You are missed, David Threlfall

David Philip Solari Threlfall
October 3, 1948 - March 6, 2007

*photo was taken by Kathleen, somewhere in Sequoia National Park

Sometimes there are people that flow through our lives that make a really big impression. An avid hiker, mountain climber, photographer, husband, father, baseball fanatic, geologist and all around interesting person, David Threlfall was and continues to be one of those people for me.

The first time my sister Jenny and I met Kathleen and David was at my Dad's wedding to my step mom, Susan, many years ago. Other than Susan, we'd never met people from California before. They were so cool and casual, so laid back and friendly.

Over the years, as my step mother's family became more a part of my life, I had a chance to get to know Kathleen and David. I was always excited to take trips out to their house at Azevedo ranch. David always had his cameras out as well as prints, slides, his new scanner or a new book, and talked enthusiastically about what he was working on or an interesting photographer he'd come across. As a young adult, it was his passion for photography and the outdoors that made a powerful impact on me as I was forming my own artistic pursuits. The idea of combining a love for hiking and the natural world with a love for photography made sense to me as a young painter hoping to someday be able to do the same as a landscape painter. David represented to me the idea of pursuing your interests for no other reason than just because you love it and it makes you feel alive, which is far more courageous than I'd realized.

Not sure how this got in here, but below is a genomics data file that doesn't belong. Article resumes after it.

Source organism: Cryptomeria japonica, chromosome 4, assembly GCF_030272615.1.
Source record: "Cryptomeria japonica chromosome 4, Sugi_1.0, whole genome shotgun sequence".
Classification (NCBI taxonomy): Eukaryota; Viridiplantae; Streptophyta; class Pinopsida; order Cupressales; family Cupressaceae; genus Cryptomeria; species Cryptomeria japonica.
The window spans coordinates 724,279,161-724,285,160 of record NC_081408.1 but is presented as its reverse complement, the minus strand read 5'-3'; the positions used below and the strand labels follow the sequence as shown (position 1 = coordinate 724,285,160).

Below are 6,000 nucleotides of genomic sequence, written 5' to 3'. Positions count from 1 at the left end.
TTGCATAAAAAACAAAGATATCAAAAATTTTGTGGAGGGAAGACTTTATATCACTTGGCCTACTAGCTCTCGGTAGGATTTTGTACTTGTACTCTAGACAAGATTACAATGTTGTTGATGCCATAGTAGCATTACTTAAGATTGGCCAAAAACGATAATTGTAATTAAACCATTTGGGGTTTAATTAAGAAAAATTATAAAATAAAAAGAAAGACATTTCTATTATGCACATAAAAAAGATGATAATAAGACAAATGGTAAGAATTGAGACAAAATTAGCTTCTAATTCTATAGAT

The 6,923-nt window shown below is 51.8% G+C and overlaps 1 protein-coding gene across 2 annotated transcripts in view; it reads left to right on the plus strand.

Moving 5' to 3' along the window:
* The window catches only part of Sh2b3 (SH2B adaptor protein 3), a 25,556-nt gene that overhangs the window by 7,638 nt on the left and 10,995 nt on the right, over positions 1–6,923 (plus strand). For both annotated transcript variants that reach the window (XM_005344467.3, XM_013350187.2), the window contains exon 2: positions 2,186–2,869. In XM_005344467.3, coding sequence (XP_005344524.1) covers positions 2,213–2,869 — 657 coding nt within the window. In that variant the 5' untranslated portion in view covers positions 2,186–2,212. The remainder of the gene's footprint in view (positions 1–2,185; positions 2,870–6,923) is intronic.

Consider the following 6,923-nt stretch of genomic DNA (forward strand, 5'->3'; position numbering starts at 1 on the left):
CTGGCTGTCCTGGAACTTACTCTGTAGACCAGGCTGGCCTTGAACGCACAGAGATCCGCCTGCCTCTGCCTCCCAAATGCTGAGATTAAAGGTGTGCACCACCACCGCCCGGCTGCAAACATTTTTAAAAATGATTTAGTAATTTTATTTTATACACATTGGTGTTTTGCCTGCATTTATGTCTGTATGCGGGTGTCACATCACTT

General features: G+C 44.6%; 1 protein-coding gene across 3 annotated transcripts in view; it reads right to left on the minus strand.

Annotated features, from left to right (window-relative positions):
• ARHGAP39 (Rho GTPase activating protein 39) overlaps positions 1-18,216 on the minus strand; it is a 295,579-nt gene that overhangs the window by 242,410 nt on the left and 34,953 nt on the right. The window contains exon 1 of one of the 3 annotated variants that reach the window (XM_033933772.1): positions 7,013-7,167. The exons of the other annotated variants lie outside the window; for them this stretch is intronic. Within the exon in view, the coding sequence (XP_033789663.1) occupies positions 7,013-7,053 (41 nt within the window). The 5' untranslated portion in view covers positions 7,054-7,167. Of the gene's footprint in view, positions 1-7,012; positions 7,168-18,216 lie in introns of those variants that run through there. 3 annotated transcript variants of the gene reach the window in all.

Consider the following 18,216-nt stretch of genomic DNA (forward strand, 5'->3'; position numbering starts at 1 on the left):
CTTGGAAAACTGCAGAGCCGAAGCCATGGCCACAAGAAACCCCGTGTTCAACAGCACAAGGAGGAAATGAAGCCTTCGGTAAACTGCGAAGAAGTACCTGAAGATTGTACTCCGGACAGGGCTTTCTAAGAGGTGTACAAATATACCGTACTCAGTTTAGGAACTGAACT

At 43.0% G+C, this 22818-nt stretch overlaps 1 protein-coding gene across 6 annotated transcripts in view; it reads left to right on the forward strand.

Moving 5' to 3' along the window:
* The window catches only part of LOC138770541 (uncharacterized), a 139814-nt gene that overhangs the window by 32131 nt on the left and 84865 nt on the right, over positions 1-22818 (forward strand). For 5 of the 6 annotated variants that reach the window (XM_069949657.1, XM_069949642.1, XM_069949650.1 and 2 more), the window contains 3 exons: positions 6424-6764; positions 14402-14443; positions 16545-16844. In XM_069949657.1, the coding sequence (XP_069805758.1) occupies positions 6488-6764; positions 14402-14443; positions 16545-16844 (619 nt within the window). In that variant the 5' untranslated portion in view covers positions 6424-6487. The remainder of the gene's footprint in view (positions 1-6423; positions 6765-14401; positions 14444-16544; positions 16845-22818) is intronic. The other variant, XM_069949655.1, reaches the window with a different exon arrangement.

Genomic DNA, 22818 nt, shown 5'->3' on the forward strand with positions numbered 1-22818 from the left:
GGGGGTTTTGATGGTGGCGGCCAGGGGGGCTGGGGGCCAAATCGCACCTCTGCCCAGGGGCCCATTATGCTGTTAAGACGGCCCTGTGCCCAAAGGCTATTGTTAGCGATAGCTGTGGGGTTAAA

Now at 38, I have come to understand that there is no place for guilt in wanting to pursue your interests. What are we if, at the end of our lives, we have lived nothing but 'responsibly' and have failed to listen to our hearts? As I look at the walls of Kathleen and David's ranch house, I see the beautiful prints he made of his work, as well as the ones he acquired, all of it a record of his existence, of what he saw and thought worthy to photograph, and of what he saw in other's work that made him need to own a print, and am left thinking, this is a man who really lived...

How fortunate I have been to have known David Threlfall.

My thoughts and love are with Kathleen, Rosie and Willie.

"And yet, there is only
One great thing,
The only thing:

To live to see in huts and on journeys
The great day that dawns
And the light that fills the world."

-song from the Kitlinguiharmiut, Copper Eskimo